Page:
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NAACP signs onto marijuana legalization measure

By Josh Richman
Monday, June 28th, 2010 at 10:57 am in 2010 election, ballot measures, marijuana.

The framing of this November’s marijuana legalization ballot measure as a civil rights issue continues: The California State Conference of the NAACP will hold a news conference tomorrow morning in Sacramento to announce its “unconditional support” for the Control and Tax Cannabis Initiative 2010.

Alice Huffman“We are joining a growing number of medical professionals, labor organizations, law enforcement authorities, local municipalities, and approximately 56 percent of the public, in saying that it is time to decriminalize the use of marijuana,” State NAACP President Alice Huffman said in a news release. “There is a strong racial component that must be considered when we investigate how the marijuana laws are applied to people of color.”

The Drug Policy Alliance will join the NAACP and Law Enforcement Against Prohibition at tomorrow’s news conference to release a report, “Targeting Blacks for Marijuana,” based on marijuana possession arrests of African Americans in California’s 25 largest counties. The alliance says the report shows African Americans are arrested for marijuana possession at higher rates than whites – at double, triple or even quadruple the rate of whites – even though the U.S. government studies consistently find that young blacks use marijuana at lower rates than young whites.

“We have empirical proof that the application of the marijuana laws has been unfairly applied to our young people of color,” Huffman said. “Justice is the quality of being just and fair and these laws have been neither just nor fair.”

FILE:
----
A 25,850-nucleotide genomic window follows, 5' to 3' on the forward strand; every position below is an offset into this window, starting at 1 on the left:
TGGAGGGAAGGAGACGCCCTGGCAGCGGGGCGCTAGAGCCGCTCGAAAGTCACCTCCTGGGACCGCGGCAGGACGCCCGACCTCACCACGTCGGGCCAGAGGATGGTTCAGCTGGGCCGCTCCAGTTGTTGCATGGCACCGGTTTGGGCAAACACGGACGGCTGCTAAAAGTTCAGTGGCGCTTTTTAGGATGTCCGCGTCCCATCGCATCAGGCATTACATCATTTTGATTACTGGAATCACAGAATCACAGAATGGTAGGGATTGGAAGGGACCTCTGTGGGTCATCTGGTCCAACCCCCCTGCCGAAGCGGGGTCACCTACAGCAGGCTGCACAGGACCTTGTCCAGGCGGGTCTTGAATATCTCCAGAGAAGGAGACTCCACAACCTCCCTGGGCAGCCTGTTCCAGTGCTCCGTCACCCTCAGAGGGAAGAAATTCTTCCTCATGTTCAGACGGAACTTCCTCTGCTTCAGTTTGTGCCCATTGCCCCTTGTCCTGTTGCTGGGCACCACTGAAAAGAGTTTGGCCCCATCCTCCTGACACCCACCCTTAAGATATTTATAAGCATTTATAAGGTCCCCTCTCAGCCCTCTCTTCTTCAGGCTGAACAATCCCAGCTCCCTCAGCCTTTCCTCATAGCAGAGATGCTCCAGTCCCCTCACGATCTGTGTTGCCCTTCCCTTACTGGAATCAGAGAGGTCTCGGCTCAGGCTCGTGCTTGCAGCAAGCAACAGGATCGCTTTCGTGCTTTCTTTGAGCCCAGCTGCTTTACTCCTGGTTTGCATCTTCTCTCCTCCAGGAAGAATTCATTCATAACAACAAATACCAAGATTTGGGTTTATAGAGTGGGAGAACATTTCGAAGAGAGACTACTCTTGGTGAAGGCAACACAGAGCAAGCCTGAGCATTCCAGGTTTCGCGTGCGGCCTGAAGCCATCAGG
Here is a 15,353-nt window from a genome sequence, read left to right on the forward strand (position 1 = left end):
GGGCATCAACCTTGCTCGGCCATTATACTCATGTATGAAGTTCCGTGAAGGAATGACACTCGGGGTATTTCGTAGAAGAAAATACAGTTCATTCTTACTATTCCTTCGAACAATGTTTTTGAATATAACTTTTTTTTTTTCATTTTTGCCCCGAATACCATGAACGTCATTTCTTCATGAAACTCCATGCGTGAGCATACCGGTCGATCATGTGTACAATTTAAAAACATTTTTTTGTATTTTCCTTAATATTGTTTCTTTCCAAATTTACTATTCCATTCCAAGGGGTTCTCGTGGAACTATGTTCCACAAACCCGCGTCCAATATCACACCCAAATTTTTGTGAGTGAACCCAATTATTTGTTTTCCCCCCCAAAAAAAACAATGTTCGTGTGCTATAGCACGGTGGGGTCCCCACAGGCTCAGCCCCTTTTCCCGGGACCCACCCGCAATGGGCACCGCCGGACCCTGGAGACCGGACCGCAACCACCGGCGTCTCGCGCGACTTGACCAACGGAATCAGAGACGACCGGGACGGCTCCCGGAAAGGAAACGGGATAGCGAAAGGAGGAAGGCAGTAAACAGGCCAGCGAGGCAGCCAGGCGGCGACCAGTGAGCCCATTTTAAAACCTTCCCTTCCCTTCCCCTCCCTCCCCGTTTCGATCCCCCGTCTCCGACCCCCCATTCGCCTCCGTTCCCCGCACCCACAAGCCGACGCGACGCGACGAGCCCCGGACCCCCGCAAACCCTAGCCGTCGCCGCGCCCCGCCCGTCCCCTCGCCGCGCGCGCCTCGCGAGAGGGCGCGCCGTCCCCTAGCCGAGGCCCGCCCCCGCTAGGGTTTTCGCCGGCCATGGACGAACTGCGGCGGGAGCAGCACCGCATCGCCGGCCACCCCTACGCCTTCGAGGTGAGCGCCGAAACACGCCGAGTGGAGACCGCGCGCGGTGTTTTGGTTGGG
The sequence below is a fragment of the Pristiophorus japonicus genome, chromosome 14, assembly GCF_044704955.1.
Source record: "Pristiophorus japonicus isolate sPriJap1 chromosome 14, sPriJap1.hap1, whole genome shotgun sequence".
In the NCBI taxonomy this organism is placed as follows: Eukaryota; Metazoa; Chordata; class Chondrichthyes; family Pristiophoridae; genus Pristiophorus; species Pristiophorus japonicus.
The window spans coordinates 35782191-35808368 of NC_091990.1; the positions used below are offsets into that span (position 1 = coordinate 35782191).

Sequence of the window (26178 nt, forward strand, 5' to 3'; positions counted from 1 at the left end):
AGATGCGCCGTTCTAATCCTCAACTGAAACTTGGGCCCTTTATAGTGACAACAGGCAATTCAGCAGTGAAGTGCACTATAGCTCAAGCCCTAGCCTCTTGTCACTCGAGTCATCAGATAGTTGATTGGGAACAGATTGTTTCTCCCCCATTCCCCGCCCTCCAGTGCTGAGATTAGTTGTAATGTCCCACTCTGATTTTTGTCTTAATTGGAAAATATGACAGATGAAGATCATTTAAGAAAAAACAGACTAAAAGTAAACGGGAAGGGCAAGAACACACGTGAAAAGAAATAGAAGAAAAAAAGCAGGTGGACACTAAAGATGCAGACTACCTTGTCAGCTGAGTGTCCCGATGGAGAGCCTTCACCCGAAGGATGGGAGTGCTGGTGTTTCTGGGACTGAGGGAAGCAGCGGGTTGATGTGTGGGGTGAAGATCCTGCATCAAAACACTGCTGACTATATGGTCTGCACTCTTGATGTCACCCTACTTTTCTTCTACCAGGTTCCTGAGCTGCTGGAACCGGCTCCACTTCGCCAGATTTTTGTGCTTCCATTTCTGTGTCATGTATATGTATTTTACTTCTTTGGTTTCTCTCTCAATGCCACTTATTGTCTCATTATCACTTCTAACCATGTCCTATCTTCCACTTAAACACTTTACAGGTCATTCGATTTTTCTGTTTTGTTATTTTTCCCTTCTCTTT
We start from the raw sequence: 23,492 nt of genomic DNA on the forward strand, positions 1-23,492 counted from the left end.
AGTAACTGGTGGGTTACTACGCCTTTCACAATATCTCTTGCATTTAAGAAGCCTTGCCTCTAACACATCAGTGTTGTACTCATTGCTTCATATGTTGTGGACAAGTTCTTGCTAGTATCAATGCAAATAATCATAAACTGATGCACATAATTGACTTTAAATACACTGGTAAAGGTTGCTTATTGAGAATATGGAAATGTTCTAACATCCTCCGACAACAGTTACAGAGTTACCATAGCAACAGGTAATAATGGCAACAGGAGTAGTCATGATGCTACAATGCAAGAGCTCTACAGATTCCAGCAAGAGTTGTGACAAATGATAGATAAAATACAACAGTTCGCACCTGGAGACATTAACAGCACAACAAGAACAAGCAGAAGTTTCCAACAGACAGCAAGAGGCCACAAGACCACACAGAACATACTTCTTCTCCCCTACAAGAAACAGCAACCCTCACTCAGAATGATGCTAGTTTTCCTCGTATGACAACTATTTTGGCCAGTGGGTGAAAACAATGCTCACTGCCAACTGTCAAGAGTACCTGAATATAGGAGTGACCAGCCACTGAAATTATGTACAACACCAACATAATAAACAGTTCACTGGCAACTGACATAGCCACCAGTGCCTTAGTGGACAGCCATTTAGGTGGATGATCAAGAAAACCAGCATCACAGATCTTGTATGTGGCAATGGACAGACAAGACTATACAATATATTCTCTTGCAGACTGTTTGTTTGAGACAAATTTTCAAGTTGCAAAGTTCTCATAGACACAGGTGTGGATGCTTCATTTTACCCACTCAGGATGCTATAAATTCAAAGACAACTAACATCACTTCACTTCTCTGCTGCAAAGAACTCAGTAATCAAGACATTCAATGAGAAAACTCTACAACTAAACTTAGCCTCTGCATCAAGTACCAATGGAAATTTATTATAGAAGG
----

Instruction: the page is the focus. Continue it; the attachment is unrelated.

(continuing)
“We, at the California NAACP advocate that what’s just is justice for us. Under the prophetic words of Dr. Martin Luther King, Jr., ‘injustice anywhere is a threat to justice everywhere.’ It is our mission to eradicate injustice and continue the fight for civil rights and social justice wherever and whenever we can.”

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  • RR, Uninvited Columnist

    Added proof that this venerable organization has lost its way. The NAACP is now looking under rocks to find racially charged issues. It’s a page from the Jesse Jackson, Sr, playbook. It is sad.

  • Josh Richman

    In fact, some African American community leaders are dead set against this measure.

  • wayneflo

    It’s great to see California organizations making the right stand.

    Cannabis is SAFER than alcohol. It is less intoxicating and does not cause its consumers to become violent. It does not have long term toxic effects on the body and is not physically addictive.

    Legalizing it will wipe out over 60% of violent cartel and street gang profits and put it in a regulated market only available to adults.

    The only thing keeping cannabis illegal is the silence of people who believe it should be legal. It’s time for that silence to end.

    Register to vote, and do it!
    Vote yes for the “Regulate, Control and Tax Cannabis Act of 2010

  • Elwood

    What RR said, but I would like to add that their recent positions seem to indicate that the NAACP have lost their flipping minds.

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  • Brinna Nanda

    RR, Josh and Elwood

    One in 100 adults in the United States are in prison, most of them because of non-violent drug charges. That percentage increases to an astounding 1 in 15 for African-Americans, yet drug use in this community is lower than those of whites.